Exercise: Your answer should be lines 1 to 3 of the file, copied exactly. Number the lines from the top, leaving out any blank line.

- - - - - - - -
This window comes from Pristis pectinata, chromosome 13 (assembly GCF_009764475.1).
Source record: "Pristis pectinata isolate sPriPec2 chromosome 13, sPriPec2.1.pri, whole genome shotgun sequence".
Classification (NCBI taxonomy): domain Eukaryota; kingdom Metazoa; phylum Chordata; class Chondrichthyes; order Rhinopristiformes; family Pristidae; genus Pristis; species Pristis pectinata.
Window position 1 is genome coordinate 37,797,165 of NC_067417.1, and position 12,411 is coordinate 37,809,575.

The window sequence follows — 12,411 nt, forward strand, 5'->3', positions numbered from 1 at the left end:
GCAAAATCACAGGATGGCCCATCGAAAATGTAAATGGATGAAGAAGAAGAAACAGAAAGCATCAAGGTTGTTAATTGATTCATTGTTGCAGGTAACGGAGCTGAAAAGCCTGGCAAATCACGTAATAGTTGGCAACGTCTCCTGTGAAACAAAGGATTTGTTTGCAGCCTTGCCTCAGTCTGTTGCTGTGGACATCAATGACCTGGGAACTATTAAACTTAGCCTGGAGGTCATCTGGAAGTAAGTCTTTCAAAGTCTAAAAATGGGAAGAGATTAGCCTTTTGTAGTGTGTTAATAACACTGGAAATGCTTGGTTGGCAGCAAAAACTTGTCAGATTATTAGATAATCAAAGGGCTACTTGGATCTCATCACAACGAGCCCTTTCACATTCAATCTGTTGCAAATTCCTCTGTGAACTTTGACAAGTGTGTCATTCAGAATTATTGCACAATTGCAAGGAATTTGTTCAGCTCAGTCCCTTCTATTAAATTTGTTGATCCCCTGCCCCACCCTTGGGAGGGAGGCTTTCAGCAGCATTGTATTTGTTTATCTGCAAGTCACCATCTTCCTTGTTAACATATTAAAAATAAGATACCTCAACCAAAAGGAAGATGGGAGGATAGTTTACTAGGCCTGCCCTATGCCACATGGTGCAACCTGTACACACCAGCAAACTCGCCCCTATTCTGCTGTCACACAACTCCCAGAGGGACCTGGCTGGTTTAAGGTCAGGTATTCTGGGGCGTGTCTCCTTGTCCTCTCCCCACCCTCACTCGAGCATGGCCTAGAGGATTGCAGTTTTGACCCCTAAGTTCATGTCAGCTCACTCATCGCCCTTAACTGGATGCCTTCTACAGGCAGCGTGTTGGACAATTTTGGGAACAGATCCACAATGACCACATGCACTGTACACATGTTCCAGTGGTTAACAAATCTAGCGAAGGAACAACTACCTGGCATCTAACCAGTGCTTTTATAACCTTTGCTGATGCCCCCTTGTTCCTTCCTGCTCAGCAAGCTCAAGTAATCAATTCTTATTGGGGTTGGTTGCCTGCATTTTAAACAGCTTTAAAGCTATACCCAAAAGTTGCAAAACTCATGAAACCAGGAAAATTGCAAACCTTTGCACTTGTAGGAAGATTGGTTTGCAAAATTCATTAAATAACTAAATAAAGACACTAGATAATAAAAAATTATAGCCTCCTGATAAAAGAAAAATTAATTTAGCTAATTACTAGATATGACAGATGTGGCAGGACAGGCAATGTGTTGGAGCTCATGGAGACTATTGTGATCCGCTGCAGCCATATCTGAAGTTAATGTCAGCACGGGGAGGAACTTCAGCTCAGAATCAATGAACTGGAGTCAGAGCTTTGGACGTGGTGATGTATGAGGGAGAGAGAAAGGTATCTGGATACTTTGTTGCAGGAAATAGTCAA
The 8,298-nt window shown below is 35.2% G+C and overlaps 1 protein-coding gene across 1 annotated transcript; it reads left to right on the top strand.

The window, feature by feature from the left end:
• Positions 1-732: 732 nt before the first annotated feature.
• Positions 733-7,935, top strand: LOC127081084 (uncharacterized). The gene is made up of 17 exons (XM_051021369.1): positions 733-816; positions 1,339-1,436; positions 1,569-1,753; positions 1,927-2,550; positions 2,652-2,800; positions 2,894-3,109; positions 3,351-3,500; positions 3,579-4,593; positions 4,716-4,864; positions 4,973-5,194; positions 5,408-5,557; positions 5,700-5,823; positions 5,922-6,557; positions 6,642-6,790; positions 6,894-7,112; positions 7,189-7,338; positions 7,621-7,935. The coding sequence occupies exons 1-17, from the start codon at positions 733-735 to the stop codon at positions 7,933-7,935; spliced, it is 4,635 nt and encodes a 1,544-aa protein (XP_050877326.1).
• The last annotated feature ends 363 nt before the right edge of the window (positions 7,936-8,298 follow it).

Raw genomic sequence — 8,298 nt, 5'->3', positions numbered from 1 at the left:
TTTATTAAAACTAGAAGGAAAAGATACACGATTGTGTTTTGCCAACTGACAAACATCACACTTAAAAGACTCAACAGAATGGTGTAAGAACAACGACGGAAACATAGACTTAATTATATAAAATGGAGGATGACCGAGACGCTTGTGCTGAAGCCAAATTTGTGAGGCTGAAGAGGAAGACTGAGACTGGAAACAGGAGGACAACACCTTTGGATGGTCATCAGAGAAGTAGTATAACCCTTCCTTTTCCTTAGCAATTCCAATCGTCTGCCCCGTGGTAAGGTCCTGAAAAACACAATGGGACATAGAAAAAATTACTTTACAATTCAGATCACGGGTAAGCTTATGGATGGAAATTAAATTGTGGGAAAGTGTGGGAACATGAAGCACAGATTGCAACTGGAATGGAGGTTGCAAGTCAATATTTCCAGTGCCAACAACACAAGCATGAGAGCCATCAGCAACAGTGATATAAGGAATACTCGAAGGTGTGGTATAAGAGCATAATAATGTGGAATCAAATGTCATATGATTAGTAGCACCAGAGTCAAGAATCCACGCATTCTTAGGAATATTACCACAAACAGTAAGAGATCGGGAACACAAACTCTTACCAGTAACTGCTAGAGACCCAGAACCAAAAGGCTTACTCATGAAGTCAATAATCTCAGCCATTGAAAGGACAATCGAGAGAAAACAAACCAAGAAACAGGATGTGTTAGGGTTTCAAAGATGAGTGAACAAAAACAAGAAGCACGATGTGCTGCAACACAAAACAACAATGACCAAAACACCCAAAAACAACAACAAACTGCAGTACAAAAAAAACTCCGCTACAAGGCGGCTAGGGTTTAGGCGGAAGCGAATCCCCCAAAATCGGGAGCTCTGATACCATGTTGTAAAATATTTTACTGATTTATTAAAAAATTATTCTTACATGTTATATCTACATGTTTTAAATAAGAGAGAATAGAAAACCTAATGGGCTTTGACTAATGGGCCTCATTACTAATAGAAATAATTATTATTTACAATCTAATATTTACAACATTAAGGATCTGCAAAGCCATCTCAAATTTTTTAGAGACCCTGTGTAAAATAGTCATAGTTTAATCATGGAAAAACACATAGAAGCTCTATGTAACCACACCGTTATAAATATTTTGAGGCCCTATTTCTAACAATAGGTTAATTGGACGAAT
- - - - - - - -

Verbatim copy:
This window comes from Pristis pectinata, chromosome 13 (assembly GCF_009764475.1).
Source record: "Pristis pectinata isolate sPriPec2 chromosome 13, sPriPec2.1.pri, whole genome shotgun sequence".
Classification (NCBI taxonomy): domain Eukaryota; kingdom Metazoa; phylum Chordata; class Chondrichthyes; order Rhinopristiformes; family Pristidae; genus Pristis; species Pristis pectinata.